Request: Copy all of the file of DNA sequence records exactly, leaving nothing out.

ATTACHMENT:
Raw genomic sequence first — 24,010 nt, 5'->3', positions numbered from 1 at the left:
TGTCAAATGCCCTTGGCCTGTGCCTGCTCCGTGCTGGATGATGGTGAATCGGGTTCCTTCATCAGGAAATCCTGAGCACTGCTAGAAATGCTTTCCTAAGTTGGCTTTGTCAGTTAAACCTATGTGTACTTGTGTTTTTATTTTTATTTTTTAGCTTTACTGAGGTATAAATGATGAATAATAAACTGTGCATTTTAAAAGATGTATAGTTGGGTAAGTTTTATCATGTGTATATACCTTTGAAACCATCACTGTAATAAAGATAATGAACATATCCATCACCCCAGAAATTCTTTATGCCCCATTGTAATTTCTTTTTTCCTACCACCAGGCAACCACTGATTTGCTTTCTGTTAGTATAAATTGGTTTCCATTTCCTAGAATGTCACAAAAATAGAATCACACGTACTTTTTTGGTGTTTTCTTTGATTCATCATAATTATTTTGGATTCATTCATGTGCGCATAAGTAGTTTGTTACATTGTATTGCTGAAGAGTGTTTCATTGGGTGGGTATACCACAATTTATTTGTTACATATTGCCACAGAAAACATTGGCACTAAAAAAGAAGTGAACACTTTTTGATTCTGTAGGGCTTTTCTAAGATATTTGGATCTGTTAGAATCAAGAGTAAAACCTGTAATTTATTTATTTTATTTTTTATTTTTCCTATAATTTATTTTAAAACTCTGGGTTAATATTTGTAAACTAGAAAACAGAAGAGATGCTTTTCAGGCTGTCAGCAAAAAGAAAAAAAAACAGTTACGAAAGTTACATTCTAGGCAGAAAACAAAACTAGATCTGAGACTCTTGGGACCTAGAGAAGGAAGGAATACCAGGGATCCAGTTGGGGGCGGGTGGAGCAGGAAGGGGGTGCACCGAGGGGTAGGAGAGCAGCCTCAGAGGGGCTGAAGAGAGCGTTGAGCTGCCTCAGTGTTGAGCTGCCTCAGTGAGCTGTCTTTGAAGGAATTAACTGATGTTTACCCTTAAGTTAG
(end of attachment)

Raw genomic sequence first — 24,010 nt, 5'->3', positions numbered from 1 at the left:
TGTCAAATGCCCTTGGCCTGTGCCTGCTCCGTGCTGGATGATGGTGAATCGGGTTCCTTCATCAGGAAATCCTGAGCACTGCTAGAAATGCTTTCCTAAGTTGGCTTTGTCAGTTAAACCTATGTGTACTTGTGTTTTTATTTTTATTTTTTAGCTTTACTGAGGTATAAATGATGAATAATAAACTGTGCATTTTAAAAGATGTATAGTTGGGTAAGTTTTATCATGTGTATATACCTTTGAAACCATCACTGTAATAAAGATAATGAACATATCCATCACCCCAGAAATTCTTTATGCCCCATTGTAATTTCTTTTTTCCTACCACCAGGCAACCACTGATTTGCTTTCTGTTAGTATAAATTGGTTTCCATTTCCTAGAATGTCACAAAAATAGAATCACACGTACTTTTTTGGTGTTTTCTTTGATTCATCATAATTATTTTGGATTCATTCATGTGCGCATAAGTAGTTTGTTACATTGTATTGCTGAAGAGTGTTTCATTGGGTGGGTATACCACAATTTATTTGTTACATATTGCCACAGAAAACATTGGCACTAAAAAAGAAGTGAACACTTTTTGATTCTGTAGGGCTTTTCTAAGATATTTGGATCTGTTAGAATCAAGAGTAAAACCTGTAATTTATTTATTTTATTTTTTATTTTTCCTATAATTTATTTTAAAACTCTGGGTTAATATTTGTAAACTAGAAAACAGAAGAGATGCTTTTCAGGCTGTCAGCAAAAAGAAAAAAAAACAGTTACGAAAGTTACATTCTAGGCAGAAAACAAAACTAGATCTGAGACTCTTGGGACCTAGAGAAGGAAGGAATACCAGGGATCCAGTTGGGGGCGGGTGGAGCAGGAAGGGGGTGCACCGAGGGGTAGGAGAGCAGCCTCAGAGGGGCTGAAGAGAGCGTTGAGCTGCCTCAGTGTTGAGCTGCCTCAGTGAGCTGTCTTTGAAGGAATTAACTGATGTTTACCCTTAAGTTAG